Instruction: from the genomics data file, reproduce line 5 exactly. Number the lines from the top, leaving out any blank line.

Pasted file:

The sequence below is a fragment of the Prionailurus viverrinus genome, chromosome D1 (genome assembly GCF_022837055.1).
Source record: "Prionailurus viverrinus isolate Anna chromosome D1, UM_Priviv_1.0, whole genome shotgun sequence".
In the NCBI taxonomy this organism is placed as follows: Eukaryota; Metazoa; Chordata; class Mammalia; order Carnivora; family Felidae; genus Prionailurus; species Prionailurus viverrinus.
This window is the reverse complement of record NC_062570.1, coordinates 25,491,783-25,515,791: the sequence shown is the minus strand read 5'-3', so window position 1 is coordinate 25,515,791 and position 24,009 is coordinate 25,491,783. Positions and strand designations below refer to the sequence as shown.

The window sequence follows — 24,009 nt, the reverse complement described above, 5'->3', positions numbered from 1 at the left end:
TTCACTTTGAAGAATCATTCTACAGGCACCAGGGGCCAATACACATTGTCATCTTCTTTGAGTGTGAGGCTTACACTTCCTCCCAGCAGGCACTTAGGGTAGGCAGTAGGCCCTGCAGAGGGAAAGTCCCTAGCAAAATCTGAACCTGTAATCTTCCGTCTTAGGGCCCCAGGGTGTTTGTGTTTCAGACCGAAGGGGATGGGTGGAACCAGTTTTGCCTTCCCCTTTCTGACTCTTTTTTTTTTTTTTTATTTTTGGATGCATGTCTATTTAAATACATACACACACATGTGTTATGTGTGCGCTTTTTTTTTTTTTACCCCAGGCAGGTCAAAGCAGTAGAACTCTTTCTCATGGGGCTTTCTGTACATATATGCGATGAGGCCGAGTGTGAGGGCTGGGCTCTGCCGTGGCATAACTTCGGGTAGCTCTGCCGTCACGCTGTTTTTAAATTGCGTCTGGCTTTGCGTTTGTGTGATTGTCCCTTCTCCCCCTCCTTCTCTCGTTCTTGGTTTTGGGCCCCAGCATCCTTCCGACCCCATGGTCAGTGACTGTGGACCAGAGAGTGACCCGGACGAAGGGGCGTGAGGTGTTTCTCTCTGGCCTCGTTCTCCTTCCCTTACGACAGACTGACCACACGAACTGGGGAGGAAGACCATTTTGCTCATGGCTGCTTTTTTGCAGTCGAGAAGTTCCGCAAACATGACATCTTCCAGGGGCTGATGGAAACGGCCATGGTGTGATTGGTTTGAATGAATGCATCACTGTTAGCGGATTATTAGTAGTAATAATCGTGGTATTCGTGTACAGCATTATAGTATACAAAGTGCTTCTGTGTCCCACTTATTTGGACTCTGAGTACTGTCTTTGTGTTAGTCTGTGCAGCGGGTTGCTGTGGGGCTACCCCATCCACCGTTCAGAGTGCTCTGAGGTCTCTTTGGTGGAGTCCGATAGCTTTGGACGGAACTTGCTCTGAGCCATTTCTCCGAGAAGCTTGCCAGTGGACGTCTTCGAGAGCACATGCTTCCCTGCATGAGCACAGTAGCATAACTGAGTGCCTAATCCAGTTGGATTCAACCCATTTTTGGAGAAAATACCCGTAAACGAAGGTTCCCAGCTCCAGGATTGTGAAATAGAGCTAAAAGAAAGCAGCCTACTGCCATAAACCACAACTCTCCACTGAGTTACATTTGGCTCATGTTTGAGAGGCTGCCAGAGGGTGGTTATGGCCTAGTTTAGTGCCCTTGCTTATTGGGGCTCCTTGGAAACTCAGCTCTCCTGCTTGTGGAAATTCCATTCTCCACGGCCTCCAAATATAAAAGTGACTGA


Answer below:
The window sequence follows — 24,009 nt, the reverse complement described above, 5'->3', positions numbered from 1 at the left end: